Why Technology Changes Who We Trust

Trust is the foundation of all human connections. From brief encounters to intimate relationships, it governs almost every interaction we have with each other. I trust my housemates not to go into my room without asking, I trust the bank to keep my money safe and I trust the pilot of my plane to fly safely to the destination.

Rachel Botsman describes trust as “a confident relationship with the unknown.” The bridge that allows us to cross from a position of certainty to one of uncertainty and move forward in our lives.

Throughout history, trust has been the glue that allowed people to live together and flourish in cooperative societies. An absence, loss or betrayal of trust could spark violent and deadly consequences.

In recent decades the world has witnessed a radical shift in trust. We might be losing faith in global institutions and political leaders but simultaneously millions of people are renting their homes to complete strangers on Air BnB, exchanging digital currencies like bitcoin or finding themselves trusting bots for help online. Botsman describes this shift as a new age of ‘distributed trust.’

Instead of a vertical relationship where trust flows upwards from individuals to hierarchical institutions, experts, authorities and regulators, today trust increasingly flows horizontally from individuals to networks, peers, friends, colleagues and fellow users.

If we are to benefit from this radical shift and not see a collapse of our institutions, we must understand the mechanics of how trust is built, managed, lost, and repaired in the digital age. To explain this new world, Botsman provides a detailed map of this uncharted landscape and explores what’s next for humanity.

Watch below:

And for a more detailed account listen here: https://play.acast.com/s/intelligencesquared/rachelbotsmanandhelenlewisontechnologyandtrust

 

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Why Universities Are Just A Corporate Conveyor Belt

A Career Fair is a microcosm. A dizzying snapshot into the absurd world of work. Fake smiles, branded ‘gifts’ and the unnaturally perky trainee enlightening you how his internship last summer really gave him an insight into “the culture of the firm” and explaining how he is now “making a global impact” working with multinationals seeking to “restructure their taxes more efficiently.”  

The hollow atmosphere and disorienting degree of pretense is an apt introduction into the artificial and often contradictory way of corporate life. The initial flood of smiles and joy mimic the beginning of the corporate career. Lively work nights out and complimentary company perks are used as bait during internship programs to give the illusion that life at the company is a balanced, eclectic mix of work and fun.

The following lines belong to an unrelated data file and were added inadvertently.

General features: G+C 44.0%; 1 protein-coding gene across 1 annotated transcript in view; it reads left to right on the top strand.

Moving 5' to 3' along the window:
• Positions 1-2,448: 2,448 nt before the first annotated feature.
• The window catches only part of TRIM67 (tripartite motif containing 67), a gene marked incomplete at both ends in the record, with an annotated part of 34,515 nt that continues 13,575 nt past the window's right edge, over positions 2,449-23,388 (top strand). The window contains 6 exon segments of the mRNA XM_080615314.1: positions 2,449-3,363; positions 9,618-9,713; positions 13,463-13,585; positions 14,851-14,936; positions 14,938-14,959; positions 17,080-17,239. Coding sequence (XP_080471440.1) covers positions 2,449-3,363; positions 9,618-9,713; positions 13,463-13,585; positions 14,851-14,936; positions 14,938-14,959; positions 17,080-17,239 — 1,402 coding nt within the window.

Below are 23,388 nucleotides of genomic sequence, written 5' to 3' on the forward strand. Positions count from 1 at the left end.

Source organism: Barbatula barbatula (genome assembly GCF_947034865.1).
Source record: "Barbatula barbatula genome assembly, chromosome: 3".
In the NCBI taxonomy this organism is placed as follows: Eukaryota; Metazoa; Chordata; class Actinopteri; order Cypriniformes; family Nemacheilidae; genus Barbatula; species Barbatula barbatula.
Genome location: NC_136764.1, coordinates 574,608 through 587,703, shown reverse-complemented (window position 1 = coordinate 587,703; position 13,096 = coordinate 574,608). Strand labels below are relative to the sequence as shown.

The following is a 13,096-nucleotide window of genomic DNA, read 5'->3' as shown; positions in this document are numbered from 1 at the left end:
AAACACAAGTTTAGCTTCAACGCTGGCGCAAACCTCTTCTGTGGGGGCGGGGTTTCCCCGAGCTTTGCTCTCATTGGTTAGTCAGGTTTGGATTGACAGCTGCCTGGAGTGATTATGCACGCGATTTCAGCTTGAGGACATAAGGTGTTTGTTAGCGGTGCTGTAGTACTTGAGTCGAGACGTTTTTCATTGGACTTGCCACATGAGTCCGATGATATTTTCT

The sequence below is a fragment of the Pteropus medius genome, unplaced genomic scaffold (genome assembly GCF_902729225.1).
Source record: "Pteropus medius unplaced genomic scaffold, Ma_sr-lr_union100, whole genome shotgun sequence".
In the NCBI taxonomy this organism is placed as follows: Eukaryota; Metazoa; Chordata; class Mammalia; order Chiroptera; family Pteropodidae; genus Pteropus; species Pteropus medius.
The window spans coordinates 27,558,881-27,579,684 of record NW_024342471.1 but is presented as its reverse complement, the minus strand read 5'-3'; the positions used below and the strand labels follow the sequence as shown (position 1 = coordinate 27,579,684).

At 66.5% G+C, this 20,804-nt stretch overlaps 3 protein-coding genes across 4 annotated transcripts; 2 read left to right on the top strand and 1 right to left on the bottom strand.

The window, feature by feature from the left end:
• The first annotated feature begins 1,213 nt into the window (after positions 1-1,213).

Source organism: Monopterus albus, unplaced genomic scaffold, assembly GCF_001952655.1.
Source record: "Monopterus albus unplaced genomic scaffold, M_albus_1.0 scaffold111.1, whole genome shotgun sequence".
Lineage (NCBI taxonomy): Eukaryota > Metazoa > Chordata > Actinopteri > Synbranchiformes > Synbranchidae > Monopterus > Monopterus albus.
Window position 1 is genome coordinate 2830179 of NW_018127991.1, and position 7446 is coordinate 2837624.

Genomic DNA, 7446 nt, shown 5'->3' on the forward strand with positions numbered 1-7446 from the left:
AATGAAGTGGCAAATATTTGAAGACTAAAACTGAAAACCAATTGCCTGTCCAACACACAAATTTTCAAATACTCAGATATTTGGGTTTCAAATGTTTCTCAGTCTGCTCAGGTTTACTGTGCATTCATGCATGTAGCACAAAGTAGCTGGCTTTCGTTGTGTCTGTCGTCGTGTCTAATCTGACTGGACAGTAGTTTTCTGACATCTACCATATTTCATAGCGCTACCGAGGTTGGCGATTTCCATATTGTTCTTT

Yet as soon as you sign your name on the dot the fun quickly evaporates and is replaced with entrapment and demands of constant productivity. Fourteen hour days at a desk drowning in cesspools of endless files and spreadsheets sacrificing every piece of your soul to help Company A merge with company B to make profit X – because “that’s just how the world works – whether you like it or not.” 

Yet it’s our resignation and acceptance of this status quo which is most baffling. With the existential crises of climate change, smartphone addiction and global corporate domination all looming large, why are we content with the best and brightest minds of our generation being snapped up by banks and law firms putting endless energy into continuing the cycles of profit maximisation and wealth insulation to further cement and exacerbate the problems threatening our collective future?

Former head of Data at Facebook, Jeff Hamerbacher aptly summarised the situation when speaking about his genius graduating class from MIT, “The best minds of my generation are thinking about how to make people click ads – that sucks.” 

The people best equipped to tackle and solve the world’s problems are the ones being actively recruited to make them worse.

The people best equipped to tackle and solve the world’s problems are the ones being actively recruited to make them worse.

Universities should carry a considerable portion of blame. The biggest banks, investment funds and law firms have been allowed to monopolise the career opportunities of graduates and given an unfettered access to students without any pushback. Luxury events, sponsored lecturers, paid internships and on campus brand ambassadors are just some of the ways they cement hegemony and normalise corporate careers at a time when students are apprehensive about their future.